A tactical error that almost all gaming clans make, including some of the best regular clans, is not maintaining an adequate reserve uncommitted to the perimeter defense directly under the control of the force commander/clan captain.
Clans typically work out a plan of defense usually including a perimeter and maybe a long-range patrol element but once the mission commences have no effective way of adjusting their plans to counter enemy movements or even to cover breaches in the perimeter caused by friendly casualties.
Most military books on tactics discuss the need to maintain reserves. This is because battles are not predictable. Adjustments such as taking action against a weakened section of your frontline, patching up a broken frontline or even to respond to an enemy advance from an unexpected direction all require a reserve element.
Because reserves are not committed to the front, they are not likely to be pinned down under enemy fire. So they are free to move where they are needed most.
Also by being adjacent to the force commander/clan captain, orders can be quickly issued to these gamers by the commander and he or she can see that their orders are carried out.
A simple example of using a reserve element for a base defense is the following scenario of saying one section of defenders (10 gamers) versus two sections of attackers (20 gamers).
The defenders have a position where the enemy has two main avenues of approach. If, as is usual, the gamers are committed immediately to the perimeter defense and they are evenly divided between the two avenues, leaving five gamers at each approach.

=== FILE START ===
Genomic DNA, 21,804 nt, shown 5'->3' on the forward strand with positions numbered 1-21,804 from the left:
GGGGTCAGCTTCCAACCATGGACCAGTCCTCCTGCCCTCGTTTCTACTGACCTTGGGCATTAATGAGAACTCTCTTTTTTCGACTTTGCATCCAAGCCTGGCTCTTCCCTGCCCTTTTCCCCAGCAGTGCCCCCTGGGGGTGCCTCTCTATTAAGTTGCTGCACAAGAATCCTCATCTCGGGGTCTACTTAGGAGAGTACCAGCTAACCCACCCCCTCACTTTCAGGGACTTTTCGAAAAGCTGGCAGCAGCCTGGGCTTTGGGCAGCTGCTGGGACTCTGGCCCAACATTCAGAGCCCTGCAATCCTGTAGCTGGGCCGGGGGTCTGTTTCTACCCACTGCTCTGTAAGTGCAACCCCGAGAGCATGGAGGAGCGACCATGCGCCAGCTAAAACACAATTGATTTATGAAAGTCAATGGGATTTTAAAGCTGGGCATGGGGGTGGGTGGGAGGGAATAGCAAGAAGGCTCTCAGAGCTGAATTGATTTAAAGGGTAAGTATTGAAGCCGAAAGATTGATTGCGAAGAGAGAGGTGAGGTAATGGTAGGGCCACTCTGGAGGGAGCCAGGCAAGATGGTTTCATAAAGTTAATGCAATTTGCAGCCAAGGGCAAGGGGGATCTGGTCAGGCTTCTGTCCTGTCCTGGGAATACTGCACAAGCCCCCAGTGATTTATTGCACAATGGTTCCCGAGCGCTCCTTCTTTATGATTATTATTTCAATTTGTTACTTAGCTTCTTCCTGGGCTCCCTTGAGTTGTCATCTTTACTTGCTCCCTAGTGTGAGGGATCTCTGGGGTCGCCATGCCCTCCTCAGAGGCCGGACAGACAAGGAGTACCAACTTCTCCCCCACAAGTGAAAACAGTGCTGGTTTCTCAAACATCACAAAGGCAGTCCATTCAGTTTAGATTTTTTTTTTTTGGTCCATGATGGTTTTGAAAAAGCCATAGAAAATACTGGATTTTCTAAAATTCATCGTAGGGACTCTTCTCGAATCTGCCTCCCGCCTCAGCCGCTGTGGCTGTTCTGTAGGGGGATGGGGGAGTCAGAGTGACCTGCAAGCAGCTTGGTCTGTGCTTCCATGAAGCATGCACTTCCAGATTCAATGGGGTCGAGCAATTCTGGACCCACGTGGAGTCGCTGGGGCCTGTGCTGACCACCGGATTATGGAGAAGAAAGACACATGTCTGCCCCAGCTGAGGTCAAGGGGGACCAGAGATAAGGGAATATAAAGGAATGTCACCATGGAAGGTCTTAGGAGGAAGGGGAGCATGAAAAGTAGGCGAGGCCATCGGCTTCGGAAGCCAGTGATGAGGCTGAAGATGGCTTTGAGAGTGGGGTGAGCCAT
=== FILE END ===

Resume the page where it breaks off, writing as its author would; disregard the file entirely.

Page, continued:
In this scenario the op-for attacks from the north, initially with a feigned attack of 5 gamers. Then once the defenders are committed, the enemy hits the other avenue, from the north-west, with 15 players. In this case, the attackers gain a local numerical superiority of three to one. This is enough to overrun most positions even given the inherent advantages such as improved cover, or defending.
If, on the other hand, the defenders maintained a reserve element of say four gamers, once the force commander has identified where the main attack is coming from, can quickly move the reserves to support the defenders positioned against the main attack.
The ratios then become 5:3 against the feigned attack and 15:7 (closer to two to one) against the main attack.
Of course, correctly adjusting the reserve effectively requires the force commander to be fed accurate information about the enemy movements.
Typically, this is done most often by the force commander/clan captain positioning him or herself in a good observation point. If your clan has 2-way radios (which are often used by the clans in woodland Veterans' battles), then the radio-equipped forward observers can accurately report enemy movement and strength information to the force commander/clan captain.
The use of reserves and effective battlefield communications are vital elements to victory and are all components of the necessity to have strong and effective leadership.